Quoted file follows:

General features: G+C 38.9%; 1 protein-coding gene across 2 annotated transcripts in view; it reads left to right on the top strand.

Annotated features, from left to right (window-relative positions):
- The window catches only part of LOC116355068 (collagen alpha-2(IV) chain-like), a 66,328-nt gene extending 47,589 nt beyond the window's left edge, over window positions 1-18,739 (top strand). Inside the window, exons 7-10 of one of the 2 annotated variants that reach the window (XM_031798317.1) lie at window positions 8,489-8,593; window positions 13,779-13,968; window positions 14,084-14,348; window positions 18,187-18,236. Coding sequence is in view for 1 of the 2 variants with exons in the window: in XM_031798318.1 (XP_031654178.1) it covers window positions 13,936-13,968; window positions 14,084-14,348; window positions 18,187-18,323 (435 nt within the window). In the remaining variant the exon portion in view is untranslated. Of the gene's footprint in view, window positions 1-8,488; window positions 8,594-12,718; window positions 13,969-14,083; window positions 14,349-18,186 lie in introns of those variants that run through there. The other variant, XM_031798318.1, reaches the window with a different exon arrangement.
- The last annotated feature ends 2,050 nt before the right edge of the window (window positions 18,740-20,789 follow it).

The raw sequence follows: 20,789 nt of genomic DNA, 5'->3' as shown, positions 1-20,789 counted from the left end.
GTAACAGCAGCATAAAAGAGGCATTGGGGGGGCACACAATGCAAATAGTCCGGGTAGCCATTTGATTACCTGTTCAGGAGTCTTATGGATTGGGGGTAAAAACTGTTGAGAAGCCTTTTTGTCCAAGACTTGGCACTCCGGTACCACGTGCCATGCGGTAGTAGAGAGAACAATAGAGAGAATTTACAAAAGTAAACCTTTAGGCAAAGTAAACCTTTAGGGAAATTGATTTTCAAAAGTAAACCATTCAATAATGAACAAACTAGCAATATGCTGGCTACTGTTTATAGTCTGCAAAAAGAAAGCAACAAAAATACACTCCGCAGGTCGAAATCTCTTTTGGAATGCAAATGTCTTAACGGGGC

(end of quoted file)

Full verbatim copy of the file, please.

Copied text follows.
General features: G+C 38.9%; 1 protein-coding gene across 2 annotated transcripts in view; it reads left to right on the top strand.

Annotated features, from left to right (window-relative positions):
- The window catches only part of LOC116355068 (collagen alpha-2(IV) chain-like), a 66,328-nt gene extending 47,589 nt beyond the window's left edge, over window positions 1-18,739 (top strand). Inside the window, exons 7-10 of one of the 2 annotated variants that reach the window (XM_031798317.1) lie at window positions 8,489-8,593; window positions 13,779-13,968; window positions 14,084-14,348; window positions 18,187-18,236. Coding sequence is in view for 1 of the 2 variants with exons in the window: in XM_031798318.1 (XP_031654178.1) it covers window positions 13,936-13,968; window positions 14,084-14,348; window positions 18,187-18,323 (435 nt within the window). In the remaining variant the exon portion in view is untranslated. Of the gene's footprint in view, window positions 1-8,488; window positions 8,594-12,718; window positions 13,969-14,083; window positions 14,349-18,186 lie in introns of those variants that run through there. The other variant, XM_031798318.1, reaches the window with a different exon arrangement.
- The last annotated feature ends 2,050 nt before the right edge of the window (window positions 18,740-20,789 follow it).

The raw sequence follows: 20,789 nt of genomic DNA, 5'->3' as shown, positions 1-20,789 counted from the left end.
GTAACAGCAGCATAAAAGAGGCATTGGGGGGGCACACAATGCAAATAGTCCGGGTAGCCATTTGATTACCTGTTCAGGAGTCTTATGGATTGGGGGTAAAAACTGTTGAGAAGCCTTTTTGTCCAAGACTTGGCACTCCGGTACCACGTGCCATGCGGTAGTAGAGAGAACAATAGAGAGAATTTACAAAAGTAAACCTTTAGGCAAAGTAAACCTTTAGGGAAATTGATTTTCAAAAGTAAACCATTCAATAATGAACAAACTAGCAATATGCTGGCTACTGTTTATAGTCTGCAAAAAGAAAGCAACAAAAATACACTCCGCAGGTCGAAATCTCTTTTGGAATGCAAATGTCTTAACGGGGC